Golden Eagle A. chrysaetos R 180 individuals in the BMNP
African Hawk Eagle Hieraaetus spilogaster R ? (rare)
Booted Eagle H. pennatus P ? (rare)
Ayres’s Hawk Eagle H. ayresii R ? (rare)
Long-crested Eagle Lophaetus occipitalis R ? (Widespread across lowland woodlands)
Crowned Eagle Stepahnoaetus coronatus R ? (Widespread across highland forests)
Martial Eagle Polemaetus bellicosus R ? (Widespread across lowland forests)
Osprey Pandion haliaetus P ? (rare visitor of wetlands)
Lesser Kestrel Falco naumanni P ? (widespread but not common)
Common Kestrel F. tinnunculus R/P ? (35 individuals in the BMNP)
Greater Kestrel F. rupicoloides R ? (rare)
Fox Kestrel F. alopex R ? (rare)
Grey Kestrel F. ardosiaceus R ? (rare)
Western Red-footed Falcon F. vespertinus P ? (rare)
Eastern Red-footed Falcon F. amurensis P ? (rare)
Red-necked Falcon F. chicquera R ? (rare)
European Hobby F. subbuteo P ? (rare)
African Hobby F. cuvierii M ? (rare)
Lanner Falcon F. biarmicus R ? (147.5 individuals in the BMNP)
Saker Falcon F. cherrug R ? (rare)
Taita Falcon F. fasciinucha R ? (rare)
Peregrine Falcon F. peregrinus P/R ? (widespread but uncommon)
Barbary Falcon F. pelegrinoides P ? (rare)

Threats to raptors

Ethiopia is predominantly an agricultural society where dire shortage of agricultural land is forcing farmers to clear and convert substantial habitats on a daily basis. This has resulted in a loss of habitat for raptors, reduced the amount of suitable land for their prey, and decreased suitable nest sites and roosting areas. This is seriously affecting both resident and migrant raptors. Directly linked to this is the widespread use of ‘artificial’ agricultural inputs such as fertilizers and pesticides that contaminate the general environment and affect all raptor species.  Along some of the busiest highways in the country accidents that kill livestock are common and raptors that scavenge the remains are frequently run over by truck drivers. Although hunting raptors in the country is illegal (Assefa pers. comm.), I have encountered people, particularly in the Bale Mountains, carrying out their own small expeditions to hunt Peregrine Falcons and Golden Eagles. It is also suspected that small-scale hunting of vultures might be occurring in the country. Accidental poisoning affects raptors, particularly vultures, that forage on poisoned livestock remains, that are meant for mammalian carnivores (Birhanu pers. comm.).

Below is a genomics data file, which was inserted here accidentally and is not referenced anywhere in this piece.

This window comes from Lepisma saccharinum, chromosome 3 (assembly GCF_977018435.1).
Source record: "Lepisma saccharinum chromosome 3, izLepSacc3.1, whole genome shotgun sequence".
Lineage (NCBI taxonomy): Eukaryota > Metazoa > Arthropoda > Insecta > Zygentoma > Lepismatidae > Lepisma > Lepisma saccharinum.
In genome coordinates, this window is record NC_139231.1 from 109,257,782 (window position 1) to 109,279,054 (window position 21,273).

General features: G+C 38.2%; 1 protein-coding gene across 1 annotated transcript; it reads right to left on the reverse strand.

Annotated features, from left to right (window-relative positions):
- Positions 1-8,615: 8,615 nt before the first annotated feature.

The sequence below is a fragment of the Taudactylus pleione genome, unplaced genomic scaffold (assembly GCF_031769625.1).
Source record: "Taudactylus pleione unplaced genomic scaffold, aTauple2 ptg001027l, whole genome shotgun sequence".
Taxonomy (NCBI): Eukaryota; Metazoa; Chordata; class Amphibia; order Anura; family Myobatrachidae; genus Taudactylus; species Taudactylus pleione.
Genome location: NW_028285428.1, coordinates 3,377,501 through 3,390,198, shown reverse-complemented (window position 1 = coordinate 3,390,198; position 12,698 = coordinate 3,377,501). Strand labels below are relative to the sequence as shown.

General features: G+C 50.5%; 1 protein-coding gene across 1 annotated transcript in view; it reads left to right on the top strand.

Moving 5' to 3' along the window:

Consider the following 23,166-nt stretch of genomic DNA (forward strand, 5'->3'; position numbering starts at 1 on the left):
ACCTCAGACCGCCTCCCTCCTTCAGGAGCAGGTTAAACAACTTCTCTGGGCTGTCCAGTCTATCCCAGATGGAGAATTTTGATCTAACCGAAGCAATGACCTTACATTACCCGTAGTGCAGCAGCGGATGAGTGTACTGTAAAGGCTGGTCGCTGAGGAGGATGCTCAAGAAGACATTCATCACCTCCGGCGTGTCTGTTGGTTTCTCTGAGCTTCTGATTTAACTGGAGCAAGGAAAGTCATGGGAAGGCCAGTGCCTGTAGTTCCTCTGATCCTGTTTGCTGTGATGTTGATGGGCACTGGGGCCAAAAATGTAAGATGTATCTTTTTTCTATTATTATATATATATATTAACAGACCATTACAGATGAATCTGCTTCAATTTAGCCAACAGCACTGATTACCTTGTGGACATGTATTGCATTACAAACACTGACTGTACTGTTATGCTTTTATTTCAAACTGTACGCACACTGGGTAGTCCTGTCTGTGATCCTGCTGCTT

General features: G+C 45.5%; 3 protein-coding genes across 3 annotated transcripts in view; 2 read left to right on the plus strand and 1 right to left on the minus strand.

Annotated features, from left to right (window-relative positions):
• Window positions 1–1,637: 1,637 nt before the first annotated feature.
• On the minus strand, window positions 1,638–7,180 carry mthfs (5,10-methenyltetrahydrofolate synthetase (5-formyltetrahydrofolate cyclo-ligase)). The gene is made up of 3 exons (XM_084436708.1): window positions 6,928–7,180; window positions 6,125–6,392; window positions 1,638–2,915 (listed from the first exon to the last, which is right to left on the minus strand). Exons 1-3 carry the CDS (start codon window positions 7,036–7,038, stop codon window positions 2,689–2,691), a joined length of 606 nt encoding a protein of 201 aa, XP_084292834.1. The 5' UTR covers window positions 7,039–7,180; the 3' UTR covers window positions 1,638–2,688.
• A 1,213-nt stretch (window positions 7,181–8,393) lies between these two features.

Threats and susceptibility to Ethiopian Raptors

Conclusion and recommendation

Basic data on population status and threats in Ethiopia is lacking. It is of paramount importance to start with a national census that provides the numbers of at least the commoner species in the country. Using the existing network of protected areas, there is likely to be a network of people exchanging information regarding what is happening to raptors inside and near National Parks and reserves. Evaluating the impact of climate change has to be thought about now more than ever before it is too late to act.

Anteneh Shimelis is a biologist by training and has a PhD in ecology which was supported by The Peregrine Fund. He was one of the people who did carry out the tasks that led to compilation of information on the Important Bird Areas of Ethiopia. He took part for more than five years in the monitoring of waterfowl in Ethiopia as part of the collaborative initiative between Wetlands International and the Ethiopian Wildlife and Natural History Society. He was one of the people that developed the International Action Plan for the Lappet-faced Vulture. As part of his PhD he has studied the dynamics of the interrelationships between raptors of the Bale Mountains National Park and their prey.

References

Mundy, P.J. 2000. The status of Vultures in Africa during the 1990s. Raptors at Risk (Chancellor, R. D. & Meyburg, B. U. eds). World Working Group on Birds of Prey and Owls.

Shimelis, A. (2008). Prey-predator (raptor) dynamics in the afro-alpine habitats of the Bale Mountains National Park, south-east Ethiopia. PhD thesis, Addis Ababa University.

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4 Comments so far ↓

  • clouet

    As we discovered and published the first study on the Golden Eagle in the Balé Mountains, we are very surprised by the 180 individuals estimated here.
    Notably in comparison with the 30 Black Eagles as suitables habitats and distribution of both species are approximately the same.
    More informations are needed about the methods of study as this estimation of the Golden Eagle population seem totally over estimated.

  • Anteneh Shimelis

    Dear Dr. Clouet
    Many thanks for this. When we were censusing raptors we sued the scan sampling technique. There were 15 scan sampling plots around the afro-alpine moorland that were separated with a minimum of 2.5 km. We used the mean from these to come up with a total for a species. Further more we have found 52 Golden Eagle nests whilst we were collecting pellets for diet analysis.
    Cheers,
    Anteneh

  • Jane Johns

    Up too now my personal study of raptors has been in asia,Pakistan and surrounding countries,I am finding this site has reminded me of my original intereast in African birds,I am planning a trip this spring too Cape Bon to see if I can get stats on Spar numbers over the years from Local Trappers

  • Megersa

    I am doing a research on birds.
    my title is diversity,habitat association and relative abundance of avian fauna one national park. so may you give me any comments and advice with a great excuse.